A recent Fair Work Ombudsman (FWO) investigation into fast food giant Pizza Hut has identified widespread non-compliance with the Fair Work Act 2009 (Cth).
What you need to know
- Following its audit, the FWO found that of the 32 Pizza Hut franchisees (Franchisees) audited, at least 24 were non-compliant.
- Pizza Hut, whilst not involved in the actual non-compliance of its Franchisees, did not put adequate preventative measures in place.
- There are a range of strategies that franchisors can utilise to prevent non-compliance on behalf of franchisees and/or limit liability in the event that non-compliance occurs.
The FWO has estimated that Pizza Hut employees are owed over $12,000 in underpayments resulting from Franchisees misclassifying employees and/or incorrectly applying modern award rates and/or failing to increase pay rates in line with the Fair Work Commission’s annual minimum wage decisions.
As a result of the audit, FWO has issued three enforceable undertakings, 11 infringement notices, 11 compliance notices and 17 letters of caution, and it is considering pursuing further legal action against at least one Franchisee.
Interestingly, Pizza Hut sought to extract itself from the underpayments made by Franchisees on the basis that it had:
- engaged the services of an employee relations advisory business in 2009 to prepare pay summaries for industrial instruments which may have governed the terms and conditions of the workforces of the Franchisees; and
- forwarded the payment summaries to the Franchisees.
However, the FWO did not consider that Pizza Hut could extract itself entirely from the underpayments on the basis that:
- the payment summaries did not contain any guidance on how Franchisees could determine the applicable industrial instrument which applied to their respective workforces;
- Pizza Hut failed to have any adequate systems or processes in place to test whether Franchisees were complying with the relevant industrial instruments and/or following the pay summaries; and
- Pizza Hut did not take steps to test whether Franchisees could remain profitable whilst complying with the relevant industrial instrument.
The FWO was additionally concerned that despite it having raised concerns regarding the misclassification of delivery drivers as independent contractors with Pizza Hut in April 2016, some Franchisees continued to advertise delivery drivers as independent contractors in online job advertisements.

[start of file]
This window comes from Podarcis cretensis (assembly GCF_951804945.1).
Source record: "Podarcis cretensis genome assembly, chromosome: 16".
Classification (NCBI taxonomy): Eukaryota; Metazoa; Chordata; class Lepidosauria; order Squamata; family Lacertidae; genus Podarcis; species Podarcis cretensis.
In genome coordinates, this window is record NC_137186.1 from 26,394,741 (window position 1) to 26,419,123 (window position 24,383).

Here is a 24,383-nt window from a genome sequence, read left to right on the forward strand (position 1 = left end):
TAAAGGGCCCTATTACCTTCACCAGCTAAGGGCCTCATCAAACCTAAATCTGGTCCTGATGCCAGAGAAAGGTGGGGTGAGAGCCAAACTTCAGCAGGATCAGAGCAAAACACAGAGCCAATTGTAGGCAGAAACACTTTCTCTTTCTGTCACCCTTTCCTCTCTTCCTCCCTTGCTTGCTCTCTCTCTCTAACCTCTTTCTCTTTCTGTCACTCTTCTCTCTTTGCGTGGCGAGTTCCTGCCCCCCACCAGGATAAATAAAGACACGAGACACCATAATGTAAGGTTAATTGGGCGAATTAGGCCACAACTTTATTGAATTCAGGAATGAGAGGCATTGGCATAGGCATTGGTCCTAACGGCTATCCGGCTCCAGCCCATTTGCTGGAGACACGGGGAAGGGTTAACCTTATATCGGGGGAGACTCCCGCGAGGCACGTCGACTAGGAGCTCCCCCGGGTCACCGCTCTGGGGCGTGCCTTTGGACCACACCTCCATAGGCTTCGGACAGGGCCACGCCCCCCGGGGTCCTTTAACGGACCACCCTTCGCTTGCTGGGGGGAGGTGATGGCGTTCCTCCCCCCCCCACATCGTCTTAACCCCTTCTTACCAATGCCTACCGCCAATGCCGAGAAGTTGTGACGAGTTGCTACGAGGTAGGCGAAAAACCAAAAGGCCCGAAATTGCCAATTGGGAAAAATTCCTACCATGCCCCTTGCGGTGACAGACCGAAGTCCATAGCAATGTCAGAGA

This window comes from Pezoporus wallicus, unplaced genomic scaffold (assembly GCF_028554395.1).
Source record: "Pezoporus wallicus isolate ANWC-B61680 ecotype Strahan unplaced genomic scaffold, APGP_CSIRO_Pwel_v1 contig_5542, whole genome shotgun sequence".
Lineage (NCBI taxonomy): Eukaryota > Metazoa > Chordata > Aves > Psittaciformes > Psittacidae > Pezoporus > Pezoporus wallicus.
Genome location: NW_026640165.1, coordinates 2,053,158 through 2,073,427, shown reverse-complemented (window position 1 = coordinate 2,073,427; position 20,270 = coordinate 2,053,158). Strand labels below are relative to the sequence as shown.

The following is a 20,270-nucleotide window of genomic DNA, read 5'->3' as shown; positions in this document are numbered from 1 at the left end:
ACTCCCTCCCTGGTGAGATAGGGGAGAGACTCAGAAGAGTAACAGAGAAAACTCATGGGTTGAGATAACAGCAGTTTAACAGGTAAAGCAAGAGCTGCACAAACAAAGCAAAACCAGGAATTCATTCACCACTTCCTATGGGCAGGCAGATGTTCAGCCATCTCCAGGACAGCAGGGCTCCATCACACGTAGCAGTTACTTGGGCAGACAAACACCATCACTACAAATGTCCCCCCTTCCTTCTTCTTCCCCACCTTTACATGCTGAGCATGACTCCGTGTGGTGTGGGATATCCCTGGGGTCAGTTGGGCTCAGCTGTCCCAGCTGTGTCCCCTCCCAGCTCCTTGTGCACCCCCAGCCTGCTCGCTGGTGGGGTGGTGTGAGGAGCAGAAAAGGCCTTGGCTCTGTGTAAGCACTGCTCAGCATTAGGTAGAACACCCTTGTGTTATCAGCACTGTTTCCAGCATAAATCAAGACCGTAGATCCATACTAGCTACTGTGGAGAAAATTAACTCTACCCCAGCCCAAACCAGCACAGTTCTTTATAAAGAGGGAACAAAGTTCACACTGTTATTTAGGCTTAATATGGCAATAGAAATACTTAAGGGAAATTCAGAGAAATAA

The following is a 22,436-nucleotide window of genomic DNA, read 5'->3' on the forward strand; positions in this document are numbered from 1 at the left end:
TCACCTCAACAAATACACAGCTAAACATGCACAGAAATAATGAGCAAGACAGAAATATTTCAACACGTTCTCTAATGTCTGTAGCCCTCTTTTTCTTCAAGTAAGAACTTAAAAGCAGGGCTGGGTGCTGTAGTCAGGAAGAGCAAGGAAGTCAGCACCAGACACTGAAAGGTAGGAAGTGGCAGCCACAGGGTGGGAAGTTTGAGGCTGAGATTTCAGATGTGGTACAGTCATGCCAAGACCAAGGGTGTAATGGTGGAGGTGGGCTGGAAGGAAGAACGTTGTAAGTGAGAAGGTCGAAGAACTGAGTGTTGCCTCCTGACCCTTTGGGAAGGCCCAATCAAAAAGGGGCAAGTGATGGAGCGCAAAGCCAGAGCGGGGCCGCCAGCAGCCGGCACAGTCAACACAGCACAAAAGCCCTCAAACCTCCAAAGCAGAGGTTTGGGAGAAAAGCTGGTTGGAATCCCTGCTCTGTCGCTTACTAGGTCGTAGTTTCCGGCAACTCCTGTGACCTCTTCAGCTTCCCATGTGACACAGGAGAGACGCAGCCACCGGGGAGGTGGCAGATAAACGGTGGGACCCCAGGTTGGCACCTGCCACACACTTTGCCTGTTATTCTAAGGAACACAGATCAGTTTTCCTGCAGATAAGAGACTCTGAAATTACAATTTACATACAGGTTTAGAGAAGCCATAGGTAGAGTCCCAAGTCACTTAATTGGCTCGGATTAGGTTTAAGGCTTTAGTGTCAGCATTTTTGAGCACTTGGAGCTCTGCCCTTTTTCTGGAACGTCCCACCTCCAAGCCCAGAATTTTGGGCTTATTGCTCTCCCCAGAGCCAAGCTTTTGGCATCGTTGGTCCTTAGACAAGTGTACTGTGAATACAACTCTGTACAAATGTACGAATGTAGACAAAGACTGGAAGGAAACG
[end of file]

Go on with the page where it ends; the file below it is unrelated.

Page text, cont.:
Whilst the FWO did not find sufficient evidence of Pizza Hut’s involvement in any contraventions arising within Franchisees, it decided that the extent of the non-compliance was demonstrative of a pattern that Pizza Hut must address.
Now that Pizza Hut is on notice as to the non-compliant practices of its Franchisees, if it fails to adequately address the non-compliance identified, it is at risk of being held accountable as an accessory in any subsequent contraventions committed by its Franchisees. As such, moving forward, it will be imperative for Pizza Hut to gain a greater understanding of how its Franchisees are operating and exercising its leverage as head franchisor to ensure that the Franchisees are legislatively compliant.
Perhaps one of the biggest consequences of the above course of events is the damage to the entire Pizza Hut brand. It is likely to take some time – and much effort – before Pizza Hut can repair that.
What should franchisees do?
Franchisees should ensure that the pay and conditions of employees are in compliance with the National Employment Standards in the Fair Work Act 2009 (Cth) and the relevant industrial instrument. Further, where any non-compliance is identified, franchisees should ensure that it is immediately recited.
What should franchisors do?
While a franchisor cannot necessarily prevent all non-compliance instances on the behalf of franchisees, there are measures that can be put in place to make such instances less likely to occur and if they do, provide a level of protection to the franchisor in any FWO investigation.
One such strategy is assisting a franchisee with employment policies and processes from the outset to ensure that all franchisees are adequately set up and aware of their obligations as an employer.
One way we have seen franchisors do this is working with a law firm to develop a package of up-to-date template contracts, policies and procedures and/or training for franchisees.
Another strategy is to regularly audit franchisees to ensure that they are complying with their obligations as an employer.
Although these precautionary steps involve some up-front investment, in the end, given the potential costs involved in legal action and penalties (not to mention brand damage) it would appear to be a worthwhile investment.